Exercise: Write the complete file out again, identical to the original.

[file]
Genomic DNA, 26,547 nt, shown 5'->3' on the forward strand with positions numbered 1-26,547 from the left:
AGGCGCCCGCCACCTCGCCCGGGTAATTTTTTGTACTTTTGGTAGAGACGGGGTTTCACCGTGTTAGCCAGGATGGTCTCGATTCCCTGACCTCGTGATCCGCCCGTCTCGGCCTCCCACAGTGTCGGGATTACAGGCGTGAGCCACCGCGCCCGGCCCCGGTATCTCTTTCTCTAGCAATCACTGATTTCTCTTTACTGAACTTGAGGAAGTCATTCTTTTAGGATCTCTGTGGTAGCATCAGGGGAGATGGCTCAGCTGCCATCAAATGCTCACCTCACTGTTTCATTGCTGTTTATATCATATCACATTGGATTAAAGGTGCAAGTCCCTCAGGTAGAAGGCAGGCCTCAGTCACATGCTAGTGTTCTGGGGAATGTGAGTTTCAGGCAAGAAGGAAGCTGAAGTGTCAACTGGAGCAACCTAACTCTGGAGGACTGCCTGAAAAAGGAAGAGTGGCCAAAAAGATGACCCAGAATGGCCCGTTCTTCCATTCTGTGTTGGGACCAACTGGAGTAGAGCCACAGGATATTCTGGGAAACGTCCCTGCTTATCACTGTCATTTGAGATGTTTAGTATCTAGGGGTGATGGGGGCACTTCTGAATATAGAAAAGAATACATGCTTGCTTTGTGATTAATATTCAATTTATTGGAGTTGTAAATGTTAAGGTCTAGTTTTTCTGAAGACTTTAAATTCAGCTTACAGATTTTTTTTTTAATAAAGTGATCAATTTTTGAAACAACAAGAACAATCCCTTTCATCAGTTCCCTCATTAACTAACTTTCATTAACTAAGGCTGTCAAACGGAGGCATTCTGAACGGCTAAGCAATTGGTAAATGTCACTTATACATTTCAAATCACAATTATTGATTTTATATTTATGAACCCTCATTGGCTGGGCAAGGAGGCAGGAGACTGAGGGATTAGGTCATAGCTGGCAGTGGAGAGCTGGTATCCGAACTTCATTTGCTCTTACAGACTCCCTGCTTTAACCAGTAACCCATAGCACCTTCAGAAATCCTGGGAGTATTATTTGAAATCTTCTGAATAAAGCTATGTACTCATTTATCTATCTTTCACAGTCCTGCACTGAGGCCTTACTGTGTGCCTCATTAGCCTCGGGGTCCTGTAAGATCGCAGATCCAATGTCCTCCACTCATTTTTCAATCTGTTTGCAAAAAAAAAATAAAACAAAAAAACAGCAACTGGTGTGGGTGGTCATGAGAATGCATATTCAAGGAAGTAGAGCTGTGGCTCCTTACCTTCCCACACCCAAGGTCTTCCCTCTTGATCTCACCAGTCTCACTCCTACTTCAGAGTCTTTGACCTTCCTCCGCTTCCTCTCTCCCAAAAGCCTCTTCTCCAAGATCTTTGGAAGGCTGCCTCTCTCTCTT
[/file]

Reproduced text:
Genomic DNA, 26,547 nt, shown 5'->3' on the forward strand with positions numbered 1-26,547 from the left:
AGGCGCCCGCCACCTCGCCCGGGTAATTTTTTGTACTTTTGGTAGAGACGGGGTTTCACCGTGTTAGCCAGGATGGTCTCGATTCCCTGACCTCGTGATCCGCCCGTCTCGGCCTCCCACAGTGTCGGGATTACAGGCGTGAGCCACCGCGCCCGGCCCCGGTATCTCTTTCTCTAGCAATCACTGATTTCTCTTTACTGAACTTGAGGAAGTCATTCTTTTAGGATCTCTGTGGTAGCATCAGGGGAGATGGCTCAGCTGCCATCAAATGCTCACCTCACTGTTTCATTGCTGTTTATATCATATCACATTGGATTAAAGGTGCAAGTCCCTCAGGTAGAAGGCAGGCCTCAGTCACATGCTAGTGTTCTGGGGAATGTGAGTTTCAGGCAAGAAGGAAGCTGAAGTGTCAACTGGAGCAACCTAACTCTGGAGGACTGCCTGAAAAAGGAAGAGTGGCCAAAAAGATGACCCAGAATGGCCCGTTCTTCCATTCTGTGTTGGGACCAACTGGAGTAGAGCCACAGGATATTCTGGGAAACGTCCCTGCTTATCACTGTCATTTGAGATGTTTAGTATCTAGGGGTGATGGGGGCACTTCTGAATATAGAAAAGAATACATGCTTGCTTTGTGATTAATATTCAATTTATTGGAGTTGTAAATGTTAAGGTCTAGTTTTTCTGAAGACTTTAAATTCAGCTTACAGATTTTTTTTTTAATAAAGTGATCAATTTTTGAAACAACAAGAACAATCCCTTTCATCAGTTCCCTCATTAACTAACTTTCATTAACTAAGGCTGTCAAACGGAGGCATTCTGAACGGCTAAGCAATTGGTAAATGTCACTTATACATTTCAAATCACAATTATTGATTTTATATTTATGAACCCTCATTGGCTGGGCAAGGAGGCAGGAGACTGAGGGATTAGGTCATAGCTGGCAGTGGAGAGCTGGTATCCGAACTTCATTTGCTCTTACAGACTCCCTGCTTTAACCAGTAACCCATAGCACCTTCAGAAATCCTGGGAGTATTATTTGAAATCTTCTGAATAAAGCTATGTACTCATTTATCTATCTTTCACAGTCCTGCACTGAGGCCTTACTGTGTGCCTCATTAGCCTCGGGGTCCTGTAAGATCGCAGATCCAATGTCCTCCACTCATTTTTCAATCTGTTTGCAAAAAAAAAATAAAACAAAAAAACAGCAACTGGTGTGGGTGGTCATGAGAATGCATATTCAAGGAAGTAGAGCTGTGGCTCCTTACCTTCCCACACCCAAGGTCTTCCCTCTTGATCTCACCAGTCTCACTCCTACTTCAGAGTCTTTGACCTTCCTCCGCTTCCTCTCTCCCAAAAGCCTCTTCTCCAAGATCTTTGGAAGGCTGCCTCTCTCTCTT